Yohan Pino

Speaking of playoffs, the hero of this squad's pitching staff, or at least one of them, in the postseason was Yohan Pino. In two starts he gave up just two runs in a IL high 15 innings pitched. Pino came up big against Scranton in Game three of the five game set, holding the Yankees to just a hit in seven innings of work, out-pacing Kei Igawa, and leading the Clippers to a 2-1 series advantage.

It was certainly something the former Twins farmhand needed after a season of unusual struggles. Last year Pino rolled through the Double-A and Triple-A levels with the Twins, and did even better when he arrived in Columbus in exchange for Carl Pavano. Last year he was a combined 9-3 with a 2.83 ERA in 127 innings pitched.

This season, he struggled a little more, but he did win 10 games. In 26 starts he did throw a complete game and he struck out 114 hitters, but carried a WHIP of 1.54. Pino was viewed as a possible depth option and perhaps more of a long-relief candidate, as soon as this past season, but his struggles and the effectiveness of a Josh Tomlin put him lower in the pecking order. Had he put together the season Tomlin did, perhaps it might have been him that got a call to the major leagues.

He'll likely return to Columbus next season and attempt to jostle for positioning once again.

Jeanmar Gomez and Josh Tomlin

The tandem of Gomez and Tomlin had very different experiences in Columbus this year, but both played a big part in going to Cleveland and proving their capabilities.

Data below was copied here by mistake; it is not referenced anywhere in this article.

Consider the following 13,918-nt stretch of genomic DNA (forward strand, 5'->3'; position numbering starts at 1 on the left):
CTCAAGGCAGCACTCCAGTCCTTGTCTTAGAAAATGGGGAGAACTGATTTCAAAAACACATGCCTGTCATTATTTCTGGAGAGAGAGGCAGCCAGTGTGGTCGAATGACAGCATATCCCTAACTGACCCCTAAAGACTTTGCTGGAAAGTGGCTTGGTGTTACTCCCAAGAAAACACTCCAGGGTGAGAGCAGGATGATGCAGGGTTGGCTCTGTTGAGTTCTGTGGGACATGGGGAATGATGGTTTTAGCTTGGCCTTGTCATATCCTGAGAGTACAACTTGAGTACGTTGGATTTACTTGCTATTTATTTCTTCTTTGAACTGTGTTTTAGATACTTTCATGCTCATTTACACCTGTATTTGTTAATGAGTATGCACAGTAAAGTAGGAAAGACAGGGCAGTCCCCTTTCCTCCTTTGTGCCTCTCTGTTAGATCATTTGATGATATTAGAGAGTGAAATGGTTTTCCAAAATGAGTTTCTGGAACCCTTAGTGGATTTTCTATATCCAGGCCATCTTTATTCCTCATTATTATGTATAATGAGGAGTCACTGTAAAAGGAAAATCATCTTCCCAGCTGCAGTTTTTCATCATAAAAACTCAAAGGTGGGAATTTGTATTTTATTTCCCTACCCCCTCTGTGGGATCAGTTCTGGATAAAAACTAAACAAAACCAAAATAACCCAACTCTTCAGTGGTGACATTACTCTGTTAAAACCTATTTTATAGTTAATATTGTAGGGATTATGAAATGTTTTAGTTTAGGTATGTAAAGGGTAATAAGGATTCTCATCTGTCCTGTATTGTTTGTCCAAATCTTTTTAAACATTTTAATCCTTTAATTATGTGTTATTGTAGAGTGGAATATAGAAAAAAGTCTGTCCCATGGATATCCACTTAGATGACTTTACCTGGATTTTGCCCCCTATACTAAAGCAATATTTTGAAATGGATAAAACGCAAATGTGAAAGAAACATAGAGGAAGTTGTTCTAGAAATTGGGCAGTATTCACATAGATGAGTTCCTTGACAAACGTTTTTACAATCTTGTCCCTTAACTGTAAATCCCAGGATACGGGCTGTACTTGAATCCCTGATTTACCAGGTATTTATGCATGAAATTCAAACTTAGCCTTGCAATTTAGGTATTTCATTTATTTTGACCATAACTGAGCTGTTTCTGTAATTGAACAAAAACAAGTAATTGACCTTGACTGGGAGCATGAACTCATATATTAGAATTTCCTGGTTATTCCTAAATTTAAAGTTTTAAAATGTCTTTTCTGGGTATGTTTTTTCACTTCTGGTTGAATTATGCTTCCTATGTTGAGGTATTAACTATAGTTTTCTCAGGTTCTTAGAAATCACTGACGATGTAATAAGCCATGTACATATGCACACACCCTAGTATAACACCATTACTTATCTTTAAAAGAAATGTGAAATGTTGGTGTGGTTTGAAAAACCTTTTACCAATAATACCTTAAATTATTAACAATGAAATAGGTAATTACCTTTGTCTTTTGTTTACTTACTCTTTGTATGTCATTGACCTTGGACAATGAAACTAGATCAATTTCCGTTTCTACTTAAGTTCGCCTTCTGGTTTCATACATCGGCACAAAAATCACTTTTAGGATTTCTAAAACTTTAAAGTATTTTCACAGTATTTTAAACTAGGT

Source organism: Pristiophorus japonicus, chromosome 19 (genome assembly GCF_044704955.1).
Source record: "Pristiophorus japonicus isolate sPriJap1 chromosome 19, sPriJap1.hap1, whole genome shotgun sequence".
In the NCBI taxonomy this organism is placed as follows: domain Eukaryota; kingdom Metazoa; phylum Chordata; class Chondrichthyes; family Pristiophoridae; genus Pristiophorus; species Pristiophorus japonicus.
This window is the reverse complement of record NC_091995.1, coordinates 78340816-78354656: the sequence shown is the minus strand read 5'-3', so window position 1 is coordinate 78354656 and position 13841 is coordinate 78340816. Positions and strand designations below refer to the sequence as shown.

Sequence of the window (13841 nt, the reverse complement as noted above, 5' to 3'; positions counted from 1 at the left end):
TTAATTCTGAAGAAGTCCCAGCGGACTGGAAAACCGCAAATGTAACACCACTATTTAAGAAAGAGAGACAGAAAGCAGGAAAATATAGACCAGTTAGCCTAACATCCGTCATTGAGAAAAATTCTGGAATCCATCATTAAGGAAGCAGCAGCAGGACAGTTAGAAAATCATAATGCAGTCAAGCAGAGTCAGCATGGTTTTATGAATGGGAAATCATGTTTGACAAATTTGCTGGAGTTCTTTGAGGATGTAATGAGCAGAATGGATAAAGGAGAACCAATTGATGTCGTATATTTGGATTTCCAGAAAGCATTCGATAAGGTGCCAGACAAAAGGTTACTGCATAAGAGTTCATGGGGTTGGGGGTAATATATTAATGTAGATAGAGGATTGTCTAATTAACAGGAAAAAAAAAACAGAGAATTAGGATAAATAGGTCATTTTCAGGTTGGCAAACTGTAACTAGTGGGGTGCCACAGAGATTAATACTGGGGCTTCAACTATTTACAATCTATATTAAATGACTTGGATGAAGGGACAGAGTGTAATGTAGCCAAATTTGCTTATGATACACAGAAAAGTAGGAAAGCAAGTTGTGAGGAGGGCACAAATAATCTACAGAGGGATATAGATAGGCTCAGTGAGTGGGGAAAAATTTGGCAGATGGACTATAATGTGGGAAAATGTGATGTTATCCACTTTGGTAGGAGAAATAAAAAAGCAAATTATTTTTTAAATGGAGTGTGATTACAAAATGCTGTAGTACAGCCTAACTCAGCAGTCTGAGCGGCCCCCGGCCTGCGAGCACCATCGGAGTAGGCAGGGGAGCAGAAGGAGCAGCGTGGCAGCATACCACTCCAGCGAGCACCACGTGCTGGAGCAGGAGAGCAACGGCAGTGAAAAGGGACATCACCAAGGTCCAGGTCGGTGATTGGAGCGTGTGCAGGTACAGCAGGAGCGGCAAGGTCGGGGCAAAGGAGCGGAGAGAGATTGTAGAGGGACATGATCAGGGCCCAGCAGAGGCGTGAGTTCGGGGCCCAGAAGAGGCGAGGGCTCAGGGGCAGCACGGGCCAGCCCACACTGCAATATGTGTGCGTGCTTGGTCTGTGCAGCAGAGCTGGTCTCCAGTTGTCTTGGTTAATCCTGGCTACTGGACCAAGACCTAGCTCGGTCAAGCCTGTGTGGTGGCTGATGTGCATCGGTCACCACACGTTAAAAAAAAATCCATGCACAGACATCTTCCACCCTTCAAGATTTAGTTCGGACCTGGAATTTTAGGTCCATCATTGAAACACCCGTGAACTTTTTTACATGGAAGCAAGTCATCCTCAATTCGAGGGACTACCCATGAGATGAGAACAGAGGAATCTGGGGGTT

Gomez is viewed as more of a prospect where Tomlin was a little bit on the fence and more of a swing guy between the bullpen and the rotation. However Tomlin's performance as a starter eventually couldn't be denied. In 17 starts with the Clippers he was 7-3 with a 2.41 ERA in 100 innings pitched. That downright dominance was more than enough for the Indians to give him a shot and that pretty much became permanent after Jake Westbrook was dealt.

He had some ups and downs, some of the ups being a fabulous debut against CC Sabathia of all people in which he out-dueled the hefty ace. But overall he showed a lot of promise in both his dominant season as a starter in Columbus, and some of the efforts he put forth in the majors.

Jeanmar Gomez on the other hand had a bit of a rough adjustment period to the Triple-A level. Last year Gomez tossed a perfect game for the Aeros and was named Eastern League pitcher of the year. Turning just 22, Gomez reached the Triple-A level this year and with 40-man status, he had put himself on the brink of a call-up. He just needed to produce and learn.

Well he learned but he didn't really produce from the get-go. His first three months were filled with some issues, going 5-7 in April through June. But then seemingly after a call-up in which he wasn't supposed to get, things started to click. Perhaps it was the confidence of going up and winning his first major league start, but Gomez came back to Columbus and was like a new pitcher.